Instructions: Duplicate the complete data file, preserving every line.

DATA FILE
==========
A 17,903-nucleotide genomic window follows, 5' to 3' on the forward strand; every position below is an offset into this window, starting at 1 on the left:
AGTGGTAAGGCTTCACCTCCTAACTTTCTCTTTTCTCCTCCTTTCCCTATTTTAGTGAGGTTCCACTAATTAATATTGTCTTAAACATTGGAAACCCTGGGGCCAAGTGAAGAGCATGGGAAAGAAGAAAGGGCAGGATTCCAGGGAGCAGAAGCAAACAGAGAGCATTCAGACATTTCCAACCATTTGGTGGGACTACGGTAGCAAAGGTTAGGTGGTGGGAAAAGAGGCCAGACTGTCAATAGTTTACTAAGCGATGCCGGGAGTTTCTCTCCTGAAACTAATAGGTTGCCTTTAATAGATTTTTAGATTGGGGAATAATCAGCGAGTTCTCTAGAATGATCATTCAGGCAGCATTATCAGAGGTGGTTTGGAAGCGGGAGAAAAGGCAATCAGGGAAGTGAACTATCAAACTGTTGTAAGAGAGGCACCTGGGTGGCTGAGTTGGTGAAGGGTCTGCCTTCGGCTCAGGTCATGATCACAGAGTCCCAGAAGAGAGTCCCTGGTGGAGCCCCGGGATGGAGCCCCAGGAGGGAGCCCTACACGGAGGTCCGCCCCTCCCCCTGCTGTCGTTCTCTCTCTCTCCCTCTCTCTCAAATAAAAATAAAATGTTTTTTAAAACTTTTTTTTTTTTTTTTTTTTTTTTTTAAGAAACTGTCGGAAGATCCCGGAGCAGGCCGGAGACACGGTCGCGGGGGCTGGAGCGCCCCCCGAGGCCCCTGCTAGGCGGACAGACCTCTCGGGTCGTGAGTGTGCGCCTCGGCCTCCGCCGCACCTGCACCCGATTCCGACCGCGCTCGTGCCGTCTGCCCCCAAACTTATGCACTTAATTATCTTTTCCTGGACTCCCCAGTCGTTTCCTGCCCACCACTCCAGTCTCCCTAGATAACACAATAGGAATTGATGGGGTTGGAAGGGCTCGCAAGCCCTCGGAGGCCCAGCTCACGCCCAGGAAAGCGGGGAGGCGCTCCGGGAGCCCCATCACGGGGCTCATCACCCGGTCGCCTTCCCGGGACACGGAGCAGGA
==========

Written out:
A 17,903-nucleotide genomic window follows, 5' to 3' on the forward strand; every position below is an offset into this window, starting at 1 on the left:
AGTGGTAAGGCTTCACCTCCTAACTTTCTCTTTTCTCCTCCTTTCCCTATTTTAGTGAGGTTCCACTAATTAATATTGTCTTAAACATTGGAAACCCTGGGGCCAAGTGAAGAGCATGGGAAAGAAGAAAGGGCAGGATTCCAGGGAGCAGAAGCAAACAGAGAGCATTCAGACATTTCCAACCATTTGGTGGGACTACGGTAGCAAAGGTTAGGTGGTGGGAAAAGAGGCCAGACTGTCAATAGTTTACTAAGCGATGCCGGGAGTTTCTCTCCTGAAACTAATAGGTTGCCTTTAATAGATTTTTAGATTGGGGAATAATCAGCGAGTTCTCTAGAATGATCATTCAGGCAGCATTATCAGAGGTGGTTTGGAAGCGGGAGAAAAGGCAATCAGGGAAGTGAACTATCAAACTGTTGTAAGAGAGGCACCTGGGTGGCTGAGTTGGTGAAGGGTCTGCCTTCGGCTCAGGTCATGATCACAGAGTCCCAGAAGAGAGTCCCTGGTGGAGCCCCGGGATGGAGCCCCAGGAGGGAGCCCTACACGGAGGTCCGCCCCTCCCCCTGCTGTCGTTCTCTCTCTCTCCCTCTCTCTCAAATAAAAATAAAATGTTTTTTAAAACTTTTTTTTTTTTTTTTTTTTTTTTTTAAGAAACTGTCGGAAGATCCCGGAGCAGGCCGGAGACACGGTCGCGGGGGCTGGAGCGCCCCCCGAGGCCCCTGCTAGGCGGACAGACCTCTCGGGTCGTGAGTGTGCGCCTCGGCCTCCGCCGCACCTGCACCCGATTCCGACCGCGCTCGTGCCGTCTGCCCCCAAACTTATGCACTTAATTATCTTTTCCTGGACTCCCCAGTCGTTTCCTGCCCACCACTCCAGTCTCCCTAGATAACACAATAGGAATTGATGGGGTTGGAAGGGCTCGCAAGCCCTCGGAGGCCCAGCTCACGCCCAGGAAAGCGGGGAGGCGCTCCGGGAGCCCCATCACGGGGCTCATCACCCGGTCGCCTTCCCGGGACACGGAGCAGGA